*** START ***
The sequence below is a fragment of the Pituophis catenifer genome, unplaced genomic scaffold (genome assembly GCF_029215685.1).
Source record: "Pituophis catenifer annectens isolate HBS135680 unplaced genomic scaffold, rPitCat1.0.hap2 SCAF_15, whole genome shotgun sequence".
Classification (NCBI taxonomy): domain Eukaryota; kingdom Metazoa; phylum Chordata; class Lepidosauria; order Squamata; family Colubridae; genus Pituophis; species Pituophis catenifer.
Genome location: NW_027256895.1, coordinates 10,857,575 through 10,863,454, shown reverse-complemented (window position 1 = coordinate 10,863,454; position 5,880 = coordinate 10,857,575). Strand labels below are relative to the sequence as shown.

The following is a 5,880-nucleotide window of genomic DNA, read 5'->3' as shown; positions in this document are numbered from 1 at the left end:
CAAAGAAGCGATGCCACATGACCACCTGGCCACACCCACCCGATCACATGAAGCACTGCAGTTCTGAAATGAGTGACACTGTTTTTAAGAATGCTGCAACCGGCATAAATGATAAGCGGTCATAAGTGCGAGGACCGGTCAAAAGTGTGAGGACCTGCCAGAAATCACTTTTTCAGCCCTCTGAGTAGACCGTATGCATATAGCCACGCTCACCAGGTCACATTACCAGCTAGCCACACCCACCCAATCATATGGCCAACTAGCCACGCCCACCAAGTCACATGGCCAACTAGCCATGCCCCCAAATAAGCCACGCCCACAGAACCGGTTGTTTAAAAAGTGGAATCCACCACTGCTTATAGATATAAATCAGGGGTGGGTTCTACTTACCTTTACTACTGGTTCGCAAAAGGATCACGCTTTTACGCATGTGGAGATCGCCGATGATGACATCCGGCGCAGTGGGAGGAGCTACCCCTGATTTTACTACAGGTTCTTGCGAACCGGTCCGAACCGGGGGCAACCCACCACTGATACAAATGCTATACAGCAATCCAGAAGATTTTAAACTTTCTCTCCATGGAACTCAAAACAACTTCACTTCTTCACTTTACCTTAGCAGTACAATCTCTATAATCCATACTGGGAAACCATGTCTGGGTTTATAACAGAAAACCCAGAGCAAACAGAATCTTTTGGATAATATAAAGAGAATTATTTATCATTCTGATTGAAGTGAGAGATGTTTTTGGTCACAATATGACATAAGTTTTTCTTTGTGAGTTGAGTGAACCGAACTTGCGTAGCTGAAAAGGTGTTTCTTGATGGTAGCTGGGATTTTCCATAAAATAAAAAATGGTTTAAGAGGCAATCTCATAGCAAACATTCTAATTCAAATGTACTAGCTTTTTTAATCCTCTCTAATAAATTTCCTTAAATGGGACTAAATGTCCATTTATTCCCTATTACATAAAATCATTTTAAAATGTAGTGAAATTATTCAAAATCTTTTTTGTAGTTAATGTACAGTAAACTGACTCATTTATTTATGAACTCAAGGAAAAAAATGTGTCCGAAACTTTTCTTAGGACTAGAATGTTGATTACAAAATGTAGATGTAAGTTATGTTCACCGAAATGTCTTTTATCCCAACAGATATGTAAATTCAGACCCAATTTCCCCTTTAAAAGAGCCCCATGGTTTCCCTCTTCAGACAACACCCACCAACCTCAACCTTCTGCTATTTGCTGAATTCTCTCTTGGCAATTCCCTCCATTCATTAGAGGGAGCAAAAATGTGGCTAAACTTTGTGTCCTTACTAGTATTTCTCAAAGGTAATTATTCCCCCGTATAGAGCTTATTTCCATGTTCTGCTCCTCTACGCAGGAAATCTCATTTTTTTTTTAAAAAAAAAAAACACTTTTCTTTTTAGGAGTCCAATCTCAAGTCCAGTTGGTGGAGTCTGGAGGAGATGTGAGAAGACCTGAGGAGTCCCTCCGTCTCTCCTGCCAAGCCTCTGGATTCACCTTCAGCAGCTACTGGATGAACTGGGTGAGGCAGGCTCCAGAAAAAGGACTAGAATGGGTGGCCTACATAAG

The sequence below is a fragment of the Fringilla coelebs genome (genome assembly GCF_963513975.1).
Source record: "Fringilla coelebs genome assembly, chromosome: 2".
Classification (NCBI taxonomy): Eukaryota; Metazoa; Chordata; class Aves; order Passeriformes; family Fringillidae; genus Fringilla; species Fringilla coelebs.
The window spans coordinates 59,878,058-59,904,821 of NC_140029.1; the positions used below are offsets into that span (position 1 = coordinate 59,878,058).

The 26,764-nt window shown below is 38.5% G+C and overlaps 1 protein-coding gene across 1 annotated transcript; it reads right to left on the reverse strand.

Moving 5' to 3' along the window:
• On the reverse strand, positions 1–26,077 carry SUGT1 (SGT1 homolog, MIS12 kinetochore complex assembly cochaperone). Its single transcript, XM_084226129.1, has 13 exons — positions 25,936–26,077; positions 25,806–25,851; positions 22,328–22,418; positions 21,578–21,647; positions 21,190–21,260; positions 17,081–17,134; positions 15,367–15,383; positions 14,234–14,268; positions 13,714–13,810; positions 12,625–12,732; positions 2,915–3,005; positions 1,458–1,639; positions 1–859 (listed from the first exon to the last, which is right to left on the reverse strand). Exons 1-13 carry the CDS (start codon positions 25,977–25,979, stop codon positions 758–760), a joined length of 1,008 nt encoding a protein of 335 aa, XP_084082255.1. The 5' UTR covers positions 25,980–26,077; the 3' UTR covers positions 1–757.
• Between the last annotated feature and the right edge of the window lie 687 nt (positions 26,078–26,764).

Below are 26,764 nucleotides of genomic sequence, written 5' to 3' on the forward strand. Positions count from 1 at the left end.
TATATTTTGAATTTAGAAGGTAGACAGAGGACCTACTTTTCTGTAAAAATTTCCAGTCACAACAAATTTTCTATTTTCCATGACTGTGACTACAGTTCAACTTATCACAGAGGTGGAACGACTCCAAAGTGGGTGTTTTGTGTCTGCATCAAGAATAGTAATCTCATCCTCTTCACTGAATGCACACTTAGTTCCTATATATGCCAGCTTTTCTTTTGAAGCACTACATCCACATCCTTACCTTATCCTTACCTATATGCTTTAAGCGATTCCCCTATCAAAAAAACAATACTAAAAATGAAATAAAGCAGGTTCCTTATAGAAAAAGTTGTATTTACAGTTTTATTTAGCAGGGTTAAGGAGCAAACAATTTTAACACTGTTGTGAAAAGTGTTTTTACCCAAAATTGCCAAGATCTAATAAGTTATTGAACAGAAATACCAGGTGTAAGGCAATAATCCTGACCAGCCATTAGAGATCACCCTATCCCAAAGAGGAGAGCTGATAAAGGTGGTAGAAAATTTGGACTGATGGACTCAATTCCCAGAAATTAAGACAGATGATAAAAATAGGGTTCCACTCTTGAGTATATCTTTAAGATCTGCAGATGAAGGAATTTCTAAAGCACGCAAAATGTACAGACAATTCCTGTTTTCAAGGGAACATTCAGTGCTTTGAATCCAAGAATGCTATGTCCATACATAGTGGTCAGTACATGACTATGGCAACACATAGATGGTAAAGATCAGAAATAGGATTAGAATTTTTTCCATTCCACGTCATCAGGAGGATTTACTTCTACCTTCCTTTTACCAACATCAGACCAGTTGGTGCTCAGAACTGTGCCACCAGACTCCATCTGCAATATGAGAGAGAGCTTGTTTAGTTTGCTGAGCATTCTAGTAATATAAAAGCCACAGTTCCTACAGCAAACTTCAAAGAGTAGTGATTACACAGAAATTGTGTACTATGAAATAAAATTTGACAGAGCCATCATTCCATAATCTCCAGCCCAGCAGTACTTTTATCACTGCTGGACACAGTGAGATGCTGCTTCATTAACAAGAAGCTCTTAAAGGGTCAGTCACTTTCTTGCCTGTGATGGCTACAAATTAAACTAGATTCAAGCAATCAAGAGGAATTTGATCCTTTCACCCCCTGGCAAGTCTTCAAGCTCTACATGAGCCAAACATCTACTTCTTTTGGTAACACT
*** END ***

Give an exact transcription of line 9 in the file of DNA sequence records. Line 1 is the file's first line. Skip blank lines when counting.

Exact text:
Classification (NCBI taxonomy): Eukaryota; Metazoa; Chordata; class Aves; order Passeriformes; family Fringillidae; genus Fringilla; species Fringilla coelebs.